A Beginners Maui Snorkel Guide
Snorkeling is always high on visitors to do list and rightly so. It’s an insider’s glimpse into another world and truly a Hawaii experience because of the unique sea life to Hawaii’s warm waters. On top of that, snorkeling lacks the need for any bulk gear or considerable effort needed to lug around a surf board and any related equipment.
However, for all the visitors that are thinking of snorkeling, I want to warn of the inherent risks associated with the activity. As of 1/25/18, SIX PEOPLE HAVE DROWNED ON MAUI WITHIN 11 DAYS. Drowning is annually among the leading causes of fatal injuries in Hawaii — and the leading cause of fatal injury among visitors. Although that may be a bit startling, some people are more at risk than others.
An epic shot of Hana, courtesy of Dom Marino
The majority of snorkeling deaths and accidents have been seen in people who are 50+ where there was some element of cardiac arrest. While snorkeling is an awesome experience, it is not worth possibly injuring yourself or placing your life at risk. It requires an intense amount of physical exertion and places an increased workload on the heart. Besides the physical requirements, there is a mental component at play that can cause panic in some individuals.
While snorkeling may not seem too hard, it’s not quite as simple as just grabbing a mask, putting on the fins, and off you go. It takes mental strength and clarity, physical strength, and knowing our limits. We would like to take the time to provide some snorkeling tips, safety rules, and a couple of snorkeling hacks to help you on your next snorkeling adventure.
Sayles Team Snorkeling Guide
Seek Medical Expertise
While our guide is intended to informative and to help raise awareness, we do not want to discourage visitors from exploring snorkeling. Maui is an outdoor activities oriented island, so do still seek your Maui Adventure! For people over 50, they should take some extra precautions:
- Visit your primary physician or cardiologist to discuss any risks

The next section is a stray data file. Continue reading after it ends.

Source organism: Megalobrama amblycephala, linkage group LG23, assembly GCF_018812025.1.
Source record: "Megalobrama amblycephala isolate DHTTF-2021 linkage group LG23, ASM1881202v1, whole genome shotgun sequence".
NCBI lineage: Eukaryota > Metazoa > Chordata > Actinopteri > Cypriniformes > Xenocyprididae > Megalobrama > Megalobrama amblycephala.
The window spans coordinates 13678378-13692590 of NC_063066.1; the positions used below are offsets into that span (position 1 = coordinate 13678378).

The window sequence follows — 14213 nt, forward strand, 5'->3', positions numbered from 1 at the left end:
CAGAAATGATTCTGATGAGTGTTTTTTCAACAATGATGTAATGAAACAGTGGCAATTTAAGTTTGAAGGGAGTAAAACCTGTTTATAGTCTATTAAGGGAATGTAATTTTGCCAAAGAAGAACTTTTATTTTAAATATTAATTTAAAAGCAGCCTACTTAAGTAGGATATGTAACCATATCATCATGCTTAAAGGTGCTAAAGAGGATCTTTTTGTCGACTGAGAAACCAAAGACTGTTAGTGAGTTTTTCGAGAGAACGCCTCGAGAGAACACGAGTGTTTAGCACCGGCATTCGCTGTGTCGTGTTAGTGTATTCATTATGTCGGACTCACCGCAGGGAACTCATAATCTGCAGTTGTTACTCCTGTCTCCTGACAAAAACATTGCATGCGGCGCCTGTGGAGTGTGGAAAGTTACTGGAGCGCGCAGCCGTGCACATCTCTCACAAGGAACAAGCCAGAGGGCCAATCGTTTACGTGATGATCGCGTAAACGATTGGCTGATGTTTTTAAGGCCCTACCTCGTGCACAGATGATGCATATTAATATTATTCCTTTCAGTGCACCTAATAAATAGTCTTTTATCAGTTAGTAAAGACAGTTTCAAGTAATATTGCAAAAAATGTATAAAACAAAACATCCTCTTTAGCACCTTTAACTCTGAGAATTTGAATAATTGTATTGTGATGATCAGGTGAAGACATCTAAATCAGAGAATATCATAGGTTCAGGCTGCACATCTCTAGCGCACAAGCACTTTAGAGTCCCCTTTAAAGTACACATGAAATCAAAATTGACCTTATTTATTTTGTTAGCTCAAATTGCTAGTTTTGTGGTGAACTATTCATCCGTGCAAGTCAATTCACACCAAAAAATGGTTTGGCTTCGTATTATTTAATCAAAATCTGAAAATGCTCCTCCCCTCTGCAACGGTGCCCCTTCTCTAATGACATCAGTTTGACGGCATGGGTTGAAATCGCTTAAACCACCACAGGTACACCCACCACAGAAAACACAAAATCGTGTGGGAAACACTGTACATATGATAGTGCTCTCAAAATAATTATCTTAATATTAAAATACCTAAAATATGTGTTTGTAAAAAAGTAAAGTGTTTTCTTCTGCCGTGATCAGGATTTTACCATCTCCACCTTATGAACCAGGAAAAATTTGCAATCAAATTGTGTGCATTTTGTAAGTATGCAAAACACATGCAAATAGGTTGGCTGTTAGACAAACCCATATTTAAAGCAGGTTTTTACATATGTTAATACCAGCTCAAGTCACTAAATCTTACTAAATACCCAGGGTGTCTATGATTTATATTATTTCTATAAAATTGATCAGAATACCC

- Stay healthy by exercising on a weekly basis, not smoking, and eating healthy
- Actually seeing your doctor on a regular basis
Use the Buddy System
We all know what the buddy system is. Always go with a partner and continuously check on one another to make sure everything is going as planned. While having a human buddy can help ensure safety, I also recommend taking a floating device with you on your snorkel trips. Body/boogie boards work best since you can strap it to your leg and have it follow you as you swim. Body boards are great because you can float on them while you catch your breath.
No lifeguard here, courtesy of Dom Marino
Not all beaches on Maui have lifeguards, so preferring to go to beaches where they are present is always a good idea. However, do not use them as a catch all safety net. They do their best to continuously scan the beach for any threats, but they are human and you need to account for the time it takes for them to respond to an emergency.
Monitor Your Surroundings
Always be aware of where you are in relation to the shoreline. The underwater world is full of intriguing sea life and it is to get caught up in following little Nemo. However, you must remember you are not the only person enjoying the ocean. Sometimes there are kayakers, SUPers, and surfers all operating within 50 yards of one another doing their thing. So be sure to keep an eye out for others and of the incoming sets (waves). If there are SUPers or surfers, then there is most likely moderate waves rolling through. Also, snorkelers are harder to see than you think; they keep a low profile and don’t move much, so do not assume everyone else can see you.
Check the Weather
The ideal snorkel day, courtesy of Dom Marino
If it has rained hard in the days leading up to your planed day of snorkeling, the inshore waters will most likely be muddy and opaque which makes it not ideal conditions. If there is high surf posted for that day, you will get tossed around and not see anything. If it is grey and cloudy, there will be less light penetrating the water and you won’t have such a good view. A quick weather check can ensure you pick the right day for your epic ocean adventure.
Sharks are most typically active at dawn and dusk, and will come nearest the shore when the water is muddy. Although shark bites are rare and more likely to get bit by your 4 year old, there is no reason to play shark bait. Sharks hunt by smell and are attracted by blood in the water. So if you have any cuts that are actively bleeding do not go in the water!
Contact a Maui Real Estate and Lifestyle Specialist
Please interview me to be your trusted Maui Real Estate and Lifestyle Advisor. I was born and raised on the island, and spend a considerable amount of time to inform my clients about the best deals currently on the market. Please do not hesitate to call me for your Maui real estate needs. I am more than happy to assist you in your home search.
Aloha,Anthony Sayles R(S) 808-280-6532 Anthony@DanoSayles.com